In my reaction to Bora’s interview with Senator Edwards, I focussed on the importance of institutional safeguards for government scientists and presidential science advisors. In particular, I cited the way that President Bush misrepresents the scientific support for his stem cell policies from scientists in his administration and in the community of scientists at large.
Yesterday’s testimony by former surgeon general Carmona emphasizes the importance of establishing institutional safeguards for government science advisors. The LA Times explains that Carmona told the House Government Reform and Oversight Committee “that his speeches were censored to match administration political positions and that he was prevented from giving the public accurate scientific information on issues such as stem cell research and teen pregnancy prevention.” Carmona said that previous surgeons general told him they had faced political interference, but never at the levels he described.
“Anything that doesn’t fit into the political appointees’ ideological, theological or political agenda is ignored, marginalized or simply buried,” Carmona explained. When he wanted to speak out in favor of expanded embryonic stem cell research, he was told to “stand down” because the administration made a policy judgment before hearing his views of the available evidence. The administration deleted references to stem cells from public statements he submitted for review. The discussion of stem cell policy within the government was, he testified, “devoid of science.”
The White House trotted out rhetoric which might seem similar on its face to Edwards’s pledge to “ensure that government professionals charged with the collection and analysis of scientific data…are insulated from political influence.” White House spokesman Tony Fratto told the Times “Dr. Carmona was given the authority and had the obligation to be the leading voice for the health of all Americans. It’s disappointing to us if he failed to use his position to the fullest extent in advocating for policies he thought were in the best interests of the nation. We believe Dr. Carmona received the support necessary to carry out his mission.” In other words, the Bush Administration thinks it’s Carmona’s fault that his voice wasn’t heard, even though they were the ones censoring his words and controlling his access to decisionmakers and the terms of internal debate about biomedical research policy.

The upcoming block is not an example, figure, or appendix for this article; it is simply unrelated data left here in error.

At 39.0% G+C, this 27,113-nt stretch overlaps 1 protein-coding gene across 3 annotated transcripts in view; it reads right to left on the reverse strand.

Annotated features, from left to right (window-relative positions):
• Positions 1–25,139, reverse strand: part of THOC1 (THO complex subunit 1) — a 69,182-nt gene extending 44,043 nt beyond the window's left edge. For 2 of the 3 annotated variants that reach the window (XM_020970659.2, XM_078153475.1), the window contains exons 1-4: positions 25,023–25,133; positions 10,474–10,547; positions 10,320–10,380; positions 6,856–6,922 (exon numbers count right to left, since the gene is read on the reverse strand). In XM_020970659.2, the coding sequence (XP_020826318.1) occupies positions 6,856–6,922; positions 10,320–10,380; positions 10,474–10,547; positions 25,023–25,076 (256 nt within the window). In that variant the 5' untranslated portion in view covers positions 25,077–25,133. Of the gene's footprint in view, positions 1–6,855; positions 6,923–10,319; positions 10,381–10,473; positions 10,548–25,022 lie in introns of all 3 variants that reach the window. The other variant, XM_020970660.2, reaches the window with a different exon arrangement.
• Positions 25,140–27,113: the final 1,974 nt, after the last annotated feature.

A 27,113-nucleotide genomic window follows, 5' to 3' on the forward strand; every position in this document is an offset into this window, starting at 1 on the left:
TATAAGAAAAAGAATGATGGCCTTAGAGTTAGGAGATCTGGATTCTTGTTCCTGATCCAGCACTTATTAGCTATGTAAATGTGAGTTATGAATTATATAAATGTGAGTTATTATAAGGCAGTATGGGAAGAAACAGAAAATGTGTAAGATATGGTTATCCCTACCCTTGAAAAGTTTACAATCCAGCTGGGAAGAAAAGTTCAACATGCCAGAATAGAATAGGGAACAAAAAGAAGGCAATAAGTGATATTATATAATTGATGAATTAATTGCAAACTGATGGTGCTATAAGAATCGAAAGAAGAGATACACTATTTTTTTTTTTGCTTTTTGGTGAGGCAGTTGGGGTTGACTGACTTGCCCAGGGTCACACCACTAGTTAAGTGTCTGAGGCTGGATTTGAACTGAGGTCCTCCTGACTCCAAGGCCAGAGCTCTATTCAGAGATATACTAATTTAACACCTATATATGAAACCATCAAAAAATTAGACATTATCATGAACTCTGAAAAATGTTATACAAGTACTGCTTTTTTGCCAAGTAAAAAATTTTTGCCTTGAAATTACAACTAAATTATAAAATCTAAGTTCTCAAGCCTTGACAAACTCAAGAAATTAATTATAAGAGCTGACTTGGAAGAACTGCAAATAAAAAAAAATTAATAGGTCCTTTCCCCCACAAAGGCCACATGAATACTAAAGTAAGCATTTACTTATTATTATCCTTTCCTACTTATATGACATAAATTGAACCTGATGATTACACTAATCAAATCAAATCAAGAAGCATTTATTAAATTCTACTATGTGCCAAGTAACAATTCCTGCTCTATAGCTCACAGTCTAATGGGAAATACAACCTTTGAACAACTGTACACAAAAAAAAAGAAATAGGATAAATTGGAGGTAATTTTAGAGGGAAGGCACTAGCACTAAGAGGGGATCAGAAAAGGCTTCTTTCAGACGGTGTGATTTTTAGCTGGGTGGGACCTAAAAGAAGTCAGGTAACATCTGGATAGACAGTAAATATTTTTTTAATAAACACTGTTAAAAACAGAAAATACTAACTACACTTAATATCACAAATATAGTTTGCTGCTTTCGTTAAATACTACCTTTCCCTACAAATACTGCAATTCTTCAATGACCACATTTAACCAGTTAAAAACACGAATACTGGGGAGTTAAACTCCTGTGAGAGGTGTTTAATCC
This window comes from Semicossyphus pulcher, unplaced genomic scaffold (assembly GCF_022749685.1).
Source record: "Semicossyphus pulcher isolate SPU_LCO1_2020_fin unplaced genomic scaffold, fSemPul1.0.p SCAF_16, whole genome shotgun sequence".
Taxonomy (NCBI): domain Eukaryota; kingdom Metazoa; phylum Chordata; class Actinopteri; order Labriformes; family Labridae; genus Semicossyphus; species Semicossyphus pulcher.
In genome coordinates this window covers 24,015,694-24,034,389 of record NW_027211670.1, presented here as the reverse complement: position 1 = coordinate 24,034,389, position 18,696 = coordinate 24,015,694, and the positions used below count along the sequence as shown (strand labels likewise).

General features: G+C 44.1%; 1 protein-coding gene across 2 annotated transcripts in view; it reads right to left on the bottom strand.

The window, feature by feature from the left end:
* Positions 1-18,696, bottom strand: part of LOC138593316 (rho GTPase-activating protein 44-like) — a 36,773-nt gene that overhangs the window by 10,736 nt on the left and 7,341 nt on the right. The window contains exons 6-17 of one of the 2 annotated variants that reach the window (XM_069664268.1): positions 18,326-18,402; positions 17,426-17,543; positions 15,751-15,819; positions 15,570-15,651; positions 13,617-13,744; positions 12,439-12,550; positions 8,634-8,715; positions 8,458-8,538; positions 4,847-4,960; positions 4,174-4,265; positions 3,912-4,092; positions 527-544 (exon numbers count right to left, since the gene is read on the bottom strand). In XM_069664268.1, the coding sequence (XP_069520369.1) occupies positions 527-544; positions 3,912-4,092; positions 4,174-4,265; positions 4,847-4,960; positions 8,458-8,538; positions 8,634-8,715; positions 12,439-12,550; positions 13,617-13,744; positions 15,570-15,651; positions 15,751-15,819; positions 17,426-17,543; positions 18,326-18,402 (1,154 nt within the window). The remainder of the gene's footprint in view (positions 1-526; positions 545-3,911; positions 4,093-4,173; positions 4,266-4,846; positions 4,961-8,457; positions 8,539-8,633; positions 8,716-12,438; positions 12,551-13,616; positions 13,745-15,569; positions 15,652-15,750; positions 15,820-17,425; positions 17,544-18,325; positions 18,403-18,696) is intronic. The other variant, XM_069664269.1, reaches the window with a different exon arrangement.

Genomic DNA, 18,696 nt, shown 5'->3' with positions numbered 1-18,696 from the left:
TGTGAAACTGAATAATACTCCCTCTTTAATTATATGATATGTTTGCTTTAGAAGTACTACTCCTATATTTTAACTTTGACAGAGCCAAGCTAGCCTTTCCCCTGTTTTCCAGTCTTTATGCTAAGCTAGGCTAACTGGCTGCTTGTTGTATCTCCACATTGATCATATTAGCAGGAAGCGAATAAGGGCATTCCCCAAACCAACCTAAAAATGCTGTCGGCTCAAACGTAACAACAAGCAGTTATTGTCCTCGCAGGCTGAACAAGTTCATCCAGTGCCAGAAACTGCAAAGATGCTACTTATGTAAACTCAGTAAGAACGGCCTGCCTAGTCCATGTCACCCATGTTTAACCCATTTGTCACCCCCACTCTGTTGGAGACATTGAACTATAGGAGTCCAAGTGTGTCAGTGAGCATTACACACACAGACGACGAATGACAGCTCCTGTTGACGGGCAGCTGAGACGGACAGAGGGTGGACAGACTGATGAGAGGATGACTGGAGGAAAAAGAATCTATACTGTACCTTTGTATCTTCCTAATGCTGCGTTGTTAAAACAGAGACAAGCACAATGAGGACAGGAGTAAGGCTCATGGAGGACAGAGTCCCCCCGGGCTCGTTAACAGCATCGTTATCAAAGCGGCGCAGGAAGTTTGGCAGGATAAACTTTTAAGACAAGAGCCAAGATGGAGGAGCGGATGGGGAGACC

Carmona told Congress that “the reality is that the nation’s doctor has been marginalized and relegated to a position with no independent budget, and with supervisors who are political appointees with partisan agendas.” It is precisely that sort of bureaucratic interference that is hardest to root out, but which can most effectively block a President from getting the best scientific advice possible. The Surgeon General answers to an assistant secretary in the Department of Health and Human Services. Unlike Bush I and Clinton, the current administration has not granted the national science advisor status as “assistant to the President,” status which allows more frequent access to the President. Bush chose to isolate himself from scientific counsel, and allowed the nomination for his science advisor to languish in the Senate until after he had made decisions about stem cell policy and other key issues.
One such issue was the push for abstinence-only sex education. Carmona testified that he supported comprehensive approaches to sex ed, including providing information about condoms to sexually active teens. The administration, he testified “did not want to hear the science … but wanted to preach abstinence, which I felt was scientifically incorrect.”
The nominee to succeed Carmona will undoubtedly offer less resistance to the administration. The gay-bashing cardiologist already sacrificed his scientific integrity in writing an anti-gay position paper for the United Methodist Church, adopting positions rejected by the scientific evidence. To bolster his fore-ordained conclusion, Dr. James Holsinger was glad to draw on the claims advanced by groups listed as hate groups by the Southern Poverty Law Center.